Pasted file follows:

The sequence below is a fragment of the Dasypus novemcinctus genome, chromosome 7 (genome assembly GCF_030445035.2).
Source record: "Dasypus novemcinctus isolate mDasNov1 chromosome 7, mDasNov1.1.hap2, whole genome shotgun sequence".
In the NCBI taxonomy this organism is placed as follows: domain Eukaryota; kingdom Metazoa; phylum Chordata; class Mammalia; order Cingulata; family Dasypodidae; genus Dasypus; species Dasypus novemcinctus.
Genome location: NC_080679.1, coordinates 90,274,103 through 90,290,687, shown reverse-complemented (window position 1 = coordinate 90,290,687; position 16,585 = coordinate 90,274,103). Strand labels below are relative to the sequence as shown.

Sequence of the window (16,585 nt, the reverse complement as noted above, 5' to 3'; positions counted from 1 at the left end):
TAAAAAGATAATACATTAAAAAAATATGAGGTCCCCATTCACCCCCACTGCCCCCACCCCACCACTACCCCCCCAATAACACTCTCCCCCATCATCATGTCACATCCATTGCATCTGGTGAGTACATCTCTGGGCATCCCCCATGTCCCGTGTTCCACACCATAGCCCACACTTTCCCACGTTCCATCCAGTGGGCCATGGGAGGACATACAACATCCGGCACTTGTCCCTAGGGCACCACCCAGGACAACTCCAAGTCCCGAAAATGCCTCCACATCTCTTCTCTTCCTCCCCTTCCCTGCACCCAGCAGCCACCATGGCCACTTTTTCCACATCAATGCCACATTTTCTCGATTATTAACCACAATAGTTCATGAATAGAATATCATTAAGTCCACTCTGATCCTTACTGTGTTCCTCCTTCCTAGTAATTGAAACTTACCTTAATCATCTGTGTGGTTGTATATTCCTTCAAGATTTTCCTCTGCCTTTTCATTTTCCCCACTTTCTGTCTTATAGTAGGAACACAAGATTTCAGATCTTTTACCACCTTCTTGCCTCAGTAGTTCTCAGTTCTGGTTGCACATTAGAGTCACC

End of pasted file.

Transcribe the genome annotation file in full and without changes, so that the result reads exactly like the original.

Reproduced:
The sequence below is a fragment of the Dasypus novemcinctus genome, chromosome 7 (genome assembly GCF_030445035.2).
Source record: "Dasypus novemcinctus isolate mDasNov1 chromosome 7, mDasNov1.1.hap2, whole genome shotgun sequence".
In the NCBI taxonomy this organism is placed as follows: domain Eukaryota; kingdom Metazoa; phylum Chordata; class Mammalia; order Cingulata; family Dasypodidae; genus Dasypus; species Dasypus novemcinctus.
Genome location: NC_080679.1, coordinates 90,274,103 through 90,290,687, shown reverse-complemented (window position 1 = coordinate 90,290,687; position 16,585 = coordinate 90,274,103). Strand labels below are relative to the sequence as shown.

Sequence of the window (16,585 nt, the reverse complement as noted above, 5' to 3'; positions counted from 1 at the left end):
TAAAAAGATAATACATTAAAAAAATATGAGGTCCCCATTCACCCCCACTGCCCCCACCCCACCACTACCCCCCCAATAACACTCTCCCCCATCATCATGTCACATCCATTGCATCTGGTGAGTACATCTCTGGGCATCCCCCATGTCCCGTGTTCCACACCATAGCCCACACTTTCCCACGTTCCATCCAGTGGGCCATGGGAGGACATACAACATCCGGCACTTGTCCCTAGGGCACCACCCAGGACAACTCCAAGTCCCGAAAATGCCTCCACATCTCTTCTCTTCCTCCCCTTCCCTGCACCCAGCAGCCACCATGGCCACTTTTTCCACATCAATGCCACATTTTCTCGATTATTAACCACAATAGTTCATGAATAGAATATCATTAAGTCCACTCTGATCCTTACTGTGTTCCTCCTTCCTAGTAATTGAAACTTACCTTAATCATCTGTGTGGTTGTATATTCCTTCAAGATTTTCCTCTGCCTTTTCATTTTCCCCACTTTCTGTCTTATAGTAGGAACACAAGATTTCAGATCTTTTACCACCTTCTTGCCTCAGTAGTTCTCAGTTCTGGTTGCACATTAGAGTCACC